30 minutes of waiting on the side of the road watching around 15 buses fly past with 'Tunisian Tours' splashed across their sides I was on the verge of giving up and taking the next taxi that slowed down in front of me, Dinar signs in the driver's eyes as they spotted my backpacks. An elderly Tunisian man crossed the road and walked over to me grinning, obviously taking much amusement from the fact I had attempted to wave down every passing vehicle with more than five seats, to no avail. As he approached, the smell of either him, the bin he was carrying, or both, started to flood my senses making me almost cringe as I attempted to smile. He started pointing to a bench about 500m up the road which I guessed was where I had to be for the bus. I thanked him and walked over to the bench and within the next few minutes I was boarding the bus. Once again I was the only Westerner on a packed mode of transport and was met with not smiles but stares as I took up two seats with my backpacks.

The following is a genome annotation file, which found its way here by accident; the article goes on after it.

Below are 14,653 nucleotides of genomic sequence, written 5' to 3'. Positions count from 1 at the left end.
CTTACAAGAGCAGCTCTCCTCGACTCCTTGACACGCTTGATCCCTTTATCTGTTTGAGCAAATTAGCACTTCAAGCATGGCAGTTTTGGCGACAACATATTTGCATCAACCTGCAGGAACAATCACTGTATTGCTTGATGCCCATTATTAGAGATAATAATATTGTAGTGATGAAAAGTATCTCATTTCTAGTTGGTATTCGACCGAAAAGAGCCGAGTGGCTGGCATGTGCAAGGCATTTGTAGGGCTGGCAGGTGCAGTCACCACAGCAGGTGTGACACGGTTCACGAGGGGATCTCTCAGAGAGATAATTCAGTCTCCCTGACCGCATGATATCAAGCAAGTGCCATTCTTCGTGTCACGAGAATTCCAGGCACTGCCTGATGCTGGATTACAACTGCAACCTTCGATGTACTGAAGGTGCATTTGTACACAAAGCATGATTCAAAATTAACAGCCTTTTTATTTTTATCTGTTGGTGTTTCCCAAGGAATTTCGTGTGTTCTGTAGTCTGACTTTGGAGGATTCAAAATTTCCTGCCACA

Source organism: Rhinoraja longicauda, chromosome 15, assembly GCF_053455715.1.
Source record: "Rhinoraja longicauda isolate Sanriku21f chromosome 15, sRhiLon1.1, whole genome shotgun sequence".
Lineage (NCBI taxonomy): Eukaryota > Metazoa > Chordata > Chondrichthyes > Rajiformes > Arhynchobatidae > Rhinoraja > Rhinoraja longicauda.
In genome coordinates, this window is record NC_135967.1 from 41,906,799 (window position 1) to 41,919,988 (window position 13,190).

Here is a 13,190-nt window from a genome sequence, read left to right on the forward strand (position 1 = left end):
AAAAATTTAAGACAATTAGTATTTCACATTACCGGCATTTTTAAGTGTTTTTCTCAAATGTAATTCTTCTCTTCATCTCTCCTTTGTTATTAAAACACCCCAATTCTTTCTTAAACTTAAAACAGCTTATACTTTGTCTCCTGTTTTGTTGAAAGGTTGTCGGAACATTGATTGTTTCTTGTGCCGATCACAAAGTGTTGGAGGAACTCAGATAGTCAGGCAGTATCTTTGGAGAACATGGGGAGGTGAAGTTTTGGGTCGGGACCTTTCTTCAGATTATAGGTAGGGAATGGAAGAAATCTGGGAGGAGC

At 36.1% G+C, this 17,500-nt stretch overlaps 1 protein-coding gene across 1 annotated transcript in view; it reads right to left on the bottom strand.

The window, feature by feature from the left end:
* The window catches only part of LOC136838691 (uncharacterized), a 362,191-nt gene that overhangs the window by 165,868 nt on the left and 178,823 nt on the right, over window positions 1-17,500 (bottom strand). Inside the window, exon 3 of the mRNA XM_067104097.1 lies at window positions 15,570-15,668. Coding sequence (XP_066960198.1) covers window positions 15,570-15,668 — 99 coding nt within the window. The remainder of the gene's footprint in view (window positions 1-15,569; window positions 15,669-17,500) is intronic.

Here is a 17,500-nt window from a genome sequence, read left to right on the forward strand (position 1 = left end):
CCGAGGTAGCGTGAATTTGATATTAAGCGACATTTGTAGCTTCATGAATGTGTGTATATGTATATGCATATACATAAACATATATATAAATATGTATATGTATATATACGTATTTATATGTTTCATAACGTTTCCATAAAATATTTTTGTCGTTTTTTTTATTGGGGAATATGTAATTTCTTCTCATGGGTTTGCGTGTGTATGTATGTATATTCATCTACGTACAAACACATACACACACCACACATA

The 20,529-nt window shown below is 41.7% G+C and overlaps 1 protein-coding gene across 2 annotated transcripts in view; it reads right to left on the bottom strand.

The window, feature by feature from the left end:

The local bus took me to the next town north, Nabeul, only slightly smaller than Hammamet it was still riddled with tourists. I had been told by one of the only women that had talked to me openly in Tunisia that to catch the louages on to Kelibia I would have to walk to the other side of the medina. The medina’s in the tourist towns of Hammamet, Nabeul and Tunis, were nothing like the medina of Bizerte I had been wondering through several days earlier. I wandered into a store selling sandals, keen to get another pair after leaving my Moroccan pair with a mate in Biarritz.
The sales assistant instantly jumped to his feet and ran over to me, hitting me with the sales pitch;